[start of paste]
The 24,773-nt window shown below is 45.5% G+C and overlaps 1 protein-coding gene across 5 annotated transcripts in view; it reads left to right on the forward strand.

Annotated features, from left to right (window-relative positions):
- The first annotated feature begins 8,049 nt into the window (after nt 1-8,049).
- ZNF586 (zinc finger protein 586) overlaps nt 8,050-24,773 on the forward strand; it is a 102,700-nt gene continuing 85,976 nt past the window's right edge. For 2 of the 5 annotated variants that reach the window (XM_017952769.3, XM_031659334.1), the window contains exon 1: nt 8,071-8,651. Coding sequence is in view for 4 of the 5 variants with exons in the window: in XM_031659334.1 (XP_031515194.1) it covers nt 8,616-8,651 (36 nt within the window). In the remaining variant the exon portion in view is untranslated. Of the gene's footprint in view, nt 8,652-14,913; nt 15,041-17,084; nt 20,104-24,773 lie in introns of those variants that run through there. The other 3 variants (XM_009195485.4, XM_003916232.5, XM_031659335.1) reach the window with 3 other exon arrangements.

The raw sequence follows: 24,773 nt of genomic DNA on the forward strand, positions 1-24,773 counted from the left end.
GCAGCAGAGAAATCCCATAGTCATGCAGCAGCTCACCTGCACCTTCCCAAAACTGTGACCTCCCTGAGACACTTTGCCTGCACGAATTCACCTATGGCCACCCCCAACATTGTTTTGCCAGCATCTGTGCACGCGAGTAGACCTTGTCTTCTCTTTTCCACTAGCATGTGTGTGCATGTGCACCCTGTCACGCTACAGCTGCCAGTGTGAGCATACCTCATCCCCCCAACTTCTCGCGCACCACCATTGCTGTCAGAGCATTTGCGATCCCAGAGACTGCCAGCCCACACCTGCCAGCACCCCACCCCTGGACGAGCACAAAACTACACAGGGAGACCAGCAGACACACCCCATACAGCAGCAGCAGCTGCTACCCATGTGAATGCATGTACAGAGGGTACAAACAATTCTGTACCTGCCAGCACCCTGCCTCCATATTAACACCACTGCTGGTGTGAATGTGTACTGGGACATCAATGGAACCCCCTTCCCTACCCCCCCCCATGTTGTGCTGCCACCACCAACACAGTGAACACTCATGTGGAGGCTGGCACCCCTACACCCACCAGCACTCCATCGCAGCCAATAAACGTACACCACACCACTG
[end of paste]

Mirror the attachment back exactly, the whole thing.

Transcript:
The 24,773-nt window shown below is 45.5% G+C and overlaps 1 protein-coding gene across 5 annotated transcripts in view; it reads left to right on the forward strand.

Annotated features, from left to right (window-relative positions):
- The first annotated feature begins 8,049 nt into the window (after nt 1-8,049).
- ZNF586 (zinc finger protein 586) overlaps nt 8,050-24,773 on the forward strand; it is a 102,700-nt gene continuing 85,976 nt past the window's right edge. For 2 of the 5 annotated variants that reach the window (XM_017952769.3, XM_031659334.1), the window contains exon 1: nt 8,071-8,651. Coding sequence is in view for 4 of the 5 variants with exons in the window: in XM_031659334.1 (XP_031515194.1) it covers nt 8,616-8,651 (36 nt within the window). In the remaining variant the exon portion in view is untranslated. Of the gene's footprint in view, nt 8,652-14,913; nt 15,041-17,084; nt 20,104-24,773 lie in introns of those variants that run through there. The other 3 variants (XM_009195485.4, XM_003916232.5, XM_031659335.1) reach the window with 3 other exon arrangements.

The raw sequence follows: 24,773 nt of genomic DNA on the forward strand, positions 1-24,773 counted from the left end.
GCAGCAGAGAAATCCCATAGTCATGCAGCAGCTCACCTGCACCTTCCCAAAACTGTGACCTCCCTGAGACACTTTGCCTGCACGAATTCACCTATGGCCACCCCCAACATTGTTTTGCCAGCATCTGTGCACGCGAGTAGACCTTGTCTTCTCTTTTCCACTAGCATGTGTGTGCATGTGCACCCTGTCACGCTACAGCTGCCAGTGTGAGCATACCTCATCCCCCCAACTTCTCGCGCACCACCATTGCTGTCAGAGCATTTGCGATCCCAGAGACTGCCAGCCCACACCTGCCAGCACCCCACCCCTGGACGAGCACAAAACTACACAGGGAGACCAGCAGACACACCCCATACAGCAGCAGCAGCTGCTACCCATGTGAATGCATGTACAGAGGGTACAAACAATTCTGTACCTGCCAGCACCCTGCCTCCATATTAACACCACTGCTGGTGTGAATGTGTACTGGGACATCAATGGAACCCCCTTCCCTACCCCCCCCCATGTTGTGCTGCCACCACCAACACAGTGAACACTCATGTGGAGGCTGGCACCCCTACACCCACCAGCACTCCATCGCAGCCAATAAACGTACACCACACCACTG